One thing that most people have not done is to sit down and write out declarations of the wherefores and whys of how they stand on issues. People like me who blog tend to do so in a semipublic manner. In doing so, if you are honest and sincere, you find yourself gradually changing your mind over time on issues as truths become clearer. Indeed, you usually find that your earlier opinions were somewhat more naive and off base than you'd like to later admit.
For example, when the trade towers were destroyed by Sunni terrorists, I didn't really know what Wahhabism was. I saw that we primarily only cared about the oil in the Middle East and wished to assuage our Christian guilt feelings about the Holocaust by sponsoring Jewish Israel. Now I realize how ignorant most of us were and still are (and this includes many of the politicians who led us into the mess we're in). But should we blame them? Or should we realize that they are the reflection of us all.
Another example is that 20 years ago I decided that even though I was in favor of letting gays marry, I did not favor allowing spousal government benefits to be paid. To me, spousal benefits are for heterosexual couples. This is based on the norm that child birth and rearing is the usual result of marriage. There are other legal aspects involved, but biblical preachiness is not part of the equation for me. I'm a Christ•ian. And I'm still struggling with the practical matters of this issue.
As far as abortion goes, I think we were approaching about the right balance overall up until lately. Nobody likes abortion. The proper way to handle it is through prevention of unwanted pregnancies. If abstinence becomes iffy, then you'd better have had your back up plan already in place; because, cultural wars or not, teenagers' raging hormones and need for love and affection often decide the issue without waiting for permission. Parental support and guidance is best. But if that is not there, then Planned Parenthood had better be (with contraceptive counseling and services). And if that fails, then early term abortion in the first 90 days is an option (before the fetus loses its tail). This doesn't require surgery and is the alarm screaming that there's something amiss with this individual's choices. Further continued counseling is desirable. [Another choice is adoption or having the new grandparents take on a lot of life long responsibilities helping. The best choice originally would have been prevention, not arbitration.]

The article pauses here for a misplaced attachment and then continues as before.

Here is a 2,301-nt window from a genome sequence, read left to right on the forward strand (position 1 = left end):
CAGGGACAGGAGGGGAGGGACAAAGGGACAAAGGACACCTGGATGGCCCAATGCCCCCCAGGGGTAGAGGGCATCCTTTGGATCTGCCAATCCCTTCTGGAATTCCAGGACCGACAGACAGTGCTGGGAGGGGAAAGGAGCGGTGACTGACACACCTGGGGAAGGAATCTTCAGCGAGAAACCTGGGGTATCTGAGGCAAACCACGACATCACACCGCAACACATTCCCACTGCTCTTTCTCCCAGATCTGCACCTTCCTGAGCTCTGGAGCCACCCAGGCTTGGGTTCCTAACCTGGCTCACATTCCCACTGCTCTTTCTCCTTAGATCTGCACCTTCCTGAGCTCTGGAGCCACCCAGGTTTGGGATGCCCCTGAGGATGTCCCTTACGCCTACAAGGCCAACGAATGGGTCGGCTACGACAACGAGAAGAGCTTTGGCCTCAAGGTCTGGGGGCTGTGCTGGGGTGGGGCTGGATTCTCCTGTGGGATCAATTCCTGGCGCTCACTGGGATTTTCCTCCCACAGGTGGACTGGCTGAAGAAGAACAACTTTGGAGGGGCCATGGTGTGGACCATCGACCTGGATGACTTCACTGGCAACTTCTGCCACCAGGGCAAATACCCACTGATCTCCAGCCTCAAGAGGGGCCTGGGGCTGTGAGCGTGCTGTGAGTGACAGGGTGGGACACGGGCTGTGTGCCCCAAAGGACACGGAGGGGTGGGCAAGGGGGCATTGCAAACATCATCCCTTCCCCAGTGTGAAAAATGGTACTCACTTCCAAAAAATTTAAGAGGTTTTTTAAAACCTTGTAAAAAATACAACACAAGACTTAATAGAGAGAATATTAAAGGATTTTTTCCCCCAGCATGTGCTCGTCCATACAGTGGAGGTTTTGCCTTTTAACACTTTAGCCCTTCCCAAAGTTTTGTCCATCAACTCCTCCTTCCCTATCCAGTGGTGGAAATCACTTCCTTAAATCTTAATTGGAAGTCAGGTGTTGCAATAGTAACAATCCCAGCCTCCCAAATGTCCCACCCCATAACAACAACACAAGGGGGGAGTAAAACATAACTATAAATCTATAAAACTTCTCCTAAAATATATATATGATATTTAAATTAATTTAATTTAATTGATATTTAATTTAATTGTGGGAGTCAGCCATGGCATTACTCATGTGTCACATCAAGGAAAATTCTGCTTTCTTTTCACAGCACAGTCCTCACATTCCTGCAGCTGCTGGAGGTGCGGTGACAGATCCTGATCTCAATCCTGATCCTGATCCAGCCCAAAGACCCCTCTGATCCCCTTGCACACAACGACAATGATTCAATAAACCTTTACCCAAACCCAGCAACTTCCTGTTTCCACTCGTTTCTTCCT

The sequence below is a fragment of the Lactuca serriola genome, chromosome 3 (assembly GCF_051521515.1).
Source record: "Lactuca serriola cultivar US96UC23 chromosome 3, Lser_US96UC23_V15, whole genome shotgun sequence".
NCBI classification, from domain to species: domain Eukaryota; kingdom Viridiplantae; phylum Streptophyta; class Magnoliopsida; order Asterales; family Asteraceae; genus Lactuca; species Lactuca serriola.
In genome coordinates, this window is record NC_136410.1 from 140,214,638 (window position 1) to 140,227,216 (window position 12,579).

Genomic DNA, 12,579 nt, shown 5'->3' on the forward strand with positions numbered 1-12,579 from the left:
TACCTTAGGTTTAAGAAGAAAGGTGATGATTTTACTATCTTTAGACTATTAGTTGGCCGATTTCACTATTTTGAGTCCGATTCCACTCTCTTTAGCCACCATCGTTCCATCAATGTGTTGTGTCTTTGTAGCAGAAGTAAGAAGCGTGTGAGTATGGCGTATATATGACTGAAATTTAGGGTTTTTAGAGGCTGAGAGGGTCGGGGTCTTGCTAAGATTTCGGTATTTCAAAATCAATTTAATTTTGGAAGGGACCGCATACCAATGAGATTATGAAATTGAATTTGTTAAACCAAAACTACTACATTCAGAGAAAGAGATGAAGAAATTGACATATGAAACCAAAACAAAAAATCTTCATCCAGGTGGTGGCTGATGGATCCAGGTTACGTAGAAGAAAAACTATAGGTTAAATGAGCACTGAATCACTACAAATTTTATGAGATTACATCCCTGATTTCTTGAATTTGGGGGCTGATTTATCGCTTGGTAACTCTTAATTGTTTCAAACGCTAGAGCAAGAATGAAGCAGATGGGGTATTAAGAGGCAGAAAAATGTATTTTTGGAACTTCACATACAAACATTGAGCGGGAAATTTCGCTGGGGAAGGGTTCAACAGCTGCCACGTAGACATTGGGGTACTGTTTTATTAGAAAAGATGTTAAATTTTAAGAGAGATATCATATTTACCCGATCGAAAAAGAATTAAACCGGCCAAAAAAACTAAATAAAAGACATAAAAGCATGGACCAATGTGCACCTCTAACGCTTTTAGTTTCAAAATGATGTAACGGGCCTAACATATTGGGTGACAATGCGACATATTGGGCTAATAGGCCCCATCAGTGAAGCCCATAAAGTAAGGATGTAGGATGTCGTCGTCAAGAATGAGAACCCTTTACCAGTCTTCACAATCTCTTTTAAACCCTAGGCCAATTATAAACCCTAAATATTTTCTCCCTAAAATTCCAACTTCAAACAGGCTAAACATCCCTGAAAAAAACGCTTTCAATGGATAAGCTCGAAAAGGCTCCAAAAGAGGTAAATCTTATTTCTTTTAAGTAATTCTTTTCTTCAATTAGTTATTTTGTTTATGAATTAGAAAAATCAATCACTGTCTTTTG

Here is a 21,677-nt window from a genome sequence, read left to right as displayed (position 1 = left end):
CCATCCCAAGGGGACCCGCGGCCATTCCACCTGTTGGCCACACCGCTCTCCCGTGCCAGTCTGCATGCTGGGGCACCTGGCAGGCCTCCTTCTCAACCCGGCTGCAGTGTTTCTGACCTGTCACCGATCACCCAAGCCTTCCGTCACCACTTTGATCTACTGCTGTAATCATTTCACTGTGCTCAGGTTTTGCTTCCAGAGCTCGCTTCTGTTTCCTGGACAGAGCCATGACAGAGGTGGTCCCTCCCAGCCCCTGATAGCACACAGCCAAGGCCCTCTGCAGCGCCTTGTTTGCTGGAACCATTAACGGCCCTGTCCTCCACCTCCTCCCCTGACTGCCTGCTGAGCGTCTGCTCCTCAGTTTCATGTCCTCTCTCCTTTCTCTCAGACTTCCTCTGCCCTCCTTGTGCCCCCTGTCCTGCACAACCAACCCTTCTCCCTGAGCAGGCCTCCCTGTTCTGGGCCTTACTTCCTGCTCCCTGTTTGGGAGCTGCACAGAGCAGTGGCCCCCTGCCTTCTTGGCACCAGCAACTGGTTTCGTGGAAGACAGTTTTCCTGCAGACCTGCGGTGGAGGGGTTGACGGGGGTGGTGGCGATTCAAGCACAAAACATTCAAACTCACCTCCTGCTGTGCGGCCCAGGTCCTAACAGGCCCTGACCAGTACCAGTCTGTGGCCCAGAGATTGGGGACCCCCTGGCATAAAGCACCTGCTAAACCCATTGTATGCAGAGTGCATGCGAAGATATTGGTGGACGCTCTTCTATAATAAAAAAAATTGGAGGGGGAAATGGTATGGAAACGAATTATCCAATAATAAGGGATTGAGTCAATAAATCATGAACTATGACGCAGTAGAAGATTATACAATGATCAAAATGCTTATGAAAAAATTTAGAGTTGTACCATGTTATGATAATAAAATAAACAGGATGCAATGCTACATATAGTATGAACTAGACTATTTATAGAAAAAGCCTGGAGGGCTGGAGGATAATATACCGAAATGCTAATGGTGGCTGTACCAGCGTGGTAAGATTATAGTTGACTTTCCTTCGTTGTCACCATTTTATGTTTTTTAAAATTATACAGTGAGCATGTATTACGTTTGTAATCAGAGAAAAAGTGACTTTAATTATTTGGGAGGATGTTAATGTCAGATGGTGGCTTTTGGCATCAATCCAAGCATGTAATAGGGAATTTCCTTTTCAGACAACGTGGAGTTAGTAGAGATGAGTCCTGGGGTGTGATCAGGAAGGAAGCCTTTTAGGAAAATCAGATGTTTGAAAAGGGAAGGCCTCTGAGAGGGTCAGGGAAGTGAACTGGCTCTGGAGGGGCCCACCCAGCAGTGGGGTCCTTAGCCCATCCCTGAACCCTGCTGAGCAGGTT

There are many other issues that I could address; but, in short, I tend to be a centrist and I've withdrawn my support from groups that are too partisan. For example, I used to belong to the Sierra Club when they were an environmental protection group (before they shifted too far to the left and overtly became illegal immigrant friendly). Then I joined NumbersUSA because they targeted a wide range of environmental issues relating to population growth (until they shifted too far to the right).
Anyway, as partisan political warfare escalates, I would hope that We The People grow beyond Twitter feeds, pundit ideology and propaganda. We need to read and listen to responsible journalism from Left, Right and Center. A Democracy is no stronger than the integrity of its People.
Meanwhile, we have elected a new president. The people have spoken. And this what is it that they said:
Google: "2016 Election Exit Poll Breakdowns"
The easiest to read and understand:
Note: Though Michael Moore is an extremely self-aggrandizing and distasteful person, here's a write up by him that explains in clearer terms overall than any other source, Left or Right, that I've read about Trump's victory. Again, I apologize for the source.